In Against the Gallows, Paul Christian Jones explores the intriguing cooperation of America’s writers—including major figures such as Walt Whitman, John Greenleaf Whittier, E. D. E. N. Southworth, and Herman Melville—with reformers, politicians, clergymen, and periodical editors who attempted to end the practice of capital punishment in the United States during the 1840s and 1850s. In an age of passionate reform efforts, the antigallows movement enjoyed broad popularity, waging its campaign in legislatures, pulpits, newspapers, and literary journals.
In Aggregate of Disturbances, Michele Glazer confronts the slipperiness of language and perception as she probes natural processes—the lives of insects, the uncertainty of love, and the deaths of human beings. Nature’s beauty interests Glazer less than the fact that it is chaotic, amoral, redundant, charming, and indifferent to human concern—qualities that are, in these poems, turned into another kind of beauty. “The stalk was knocked flat &the allium’s great lavender sphere / kissed the dirt &in the aftermath the pendulous blossomed / tip bobbed like a wand madly attempting to enchant-enchant-enchant. / / I wanted to believe that it happened to amuse me.”
These taut lyrical poems negotiate between desire for something irrefutable and an uneasy bedrock of paradox. In the interstices, Aggregate of Disturbances breaks open language and experience to offer a glimpse of “the eye on the other side.”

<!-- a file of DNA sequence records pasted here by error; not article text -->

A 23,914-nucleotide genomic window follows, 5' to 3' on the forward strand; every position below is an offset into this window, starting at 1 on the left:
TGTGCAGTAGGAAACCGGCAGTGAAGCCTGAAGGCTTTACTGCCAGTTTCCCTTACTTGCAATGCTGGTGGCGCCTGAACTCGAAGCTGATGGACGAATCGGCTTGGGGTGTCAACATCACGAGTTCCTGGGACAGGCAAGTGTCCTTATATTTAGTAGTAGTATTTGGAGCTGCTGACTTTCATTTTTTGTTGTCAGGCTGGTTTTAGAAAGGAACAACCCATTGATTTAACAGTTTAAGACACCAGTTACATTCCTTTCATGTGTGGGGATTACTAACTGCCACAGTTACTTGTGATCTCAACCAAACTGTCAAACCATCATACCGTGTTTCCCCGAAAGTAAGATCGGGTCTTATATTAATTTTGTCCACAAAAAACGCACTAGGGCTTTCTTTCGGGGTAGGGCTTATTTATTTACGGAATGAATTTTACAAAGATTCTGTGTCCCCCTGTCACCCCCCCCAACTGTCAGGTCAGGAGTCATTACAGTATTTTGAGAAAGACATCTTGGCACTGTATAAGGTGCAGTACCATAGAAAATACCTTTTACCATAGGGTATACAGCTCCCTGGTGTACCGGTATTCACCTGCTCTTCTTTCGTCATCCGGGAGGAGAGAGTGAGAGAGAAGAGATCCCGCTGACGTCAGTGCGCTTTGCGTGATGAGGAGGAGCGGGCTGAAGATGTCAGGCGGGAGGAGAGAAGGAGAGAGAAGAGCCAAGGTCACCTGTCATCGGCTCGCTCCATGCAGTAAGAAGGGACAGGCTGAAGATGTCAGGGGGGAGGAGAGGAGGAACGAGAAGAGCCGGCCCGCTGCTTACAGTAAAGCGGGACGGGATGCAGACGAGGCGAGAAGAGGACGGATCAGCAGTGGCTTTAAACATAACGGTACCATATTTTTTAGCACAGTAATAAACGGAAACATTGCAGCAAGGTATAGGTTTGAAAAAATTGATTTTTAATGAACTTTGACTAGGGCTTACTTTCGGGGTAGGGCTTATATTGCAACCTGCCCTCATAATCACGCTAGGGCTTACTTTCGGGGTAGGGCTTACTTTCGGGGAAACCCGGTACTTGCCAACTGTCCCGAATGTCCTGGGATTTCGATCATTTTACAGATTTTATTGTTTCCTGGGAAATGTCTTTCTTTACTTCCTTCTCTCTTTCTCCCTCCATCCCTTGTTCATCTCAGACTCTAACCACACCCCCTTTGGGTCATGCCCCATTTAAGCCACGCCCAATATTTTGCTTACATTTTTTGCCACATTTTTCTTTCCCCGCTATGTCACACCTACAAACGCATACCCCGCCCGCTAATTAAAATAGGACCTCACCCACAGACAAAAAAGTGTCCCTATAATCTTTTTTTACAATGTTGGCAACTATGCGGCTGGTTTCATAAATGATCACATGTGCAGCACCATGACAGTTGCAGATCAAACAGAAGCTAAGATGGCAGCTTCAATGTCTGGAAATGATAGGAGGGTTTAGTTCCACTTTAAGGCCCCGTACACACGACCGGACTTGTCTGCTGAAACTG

How do we survive our family, stay bound to our community, and keep from losing ourselves? In All That Work and Still No Boys, Kathryn Ma exposes the deepest fears and longings that we mask in family life and observes the long shadows cast by history and displacement.
Here are ten stories that wound and satisfy in equal measure. Ma probes the immigrant experience, most particularly among northern California’s Chinese Americans, illuminating for us the confounding nature of duty, transformation, and loss. A boy exposed to racial hatred finds out the true difference between his mother and his father. Two old rivals briefly lay down their weapons, but loneliness and despair won’t let them forget the past. A young Beijing tour guide with a terrible family secret must take an adopted Chinese girl and her American family to visit an orphanage. And in the prize-winning title story, a mother refuses to let her son save her life, insisting instead on a sacrifice by her daughter.
Intimate in detail and universal in theme, these stories give us the compelling voice of an exciting new author whose intelligence, insight, and wit impart a sense of grace to the bitter resentments and enduring ties that comprise family love. Even through the tensions Ma creates so deftly, the peace and security that come from building and belonging to one’s own community shine forth.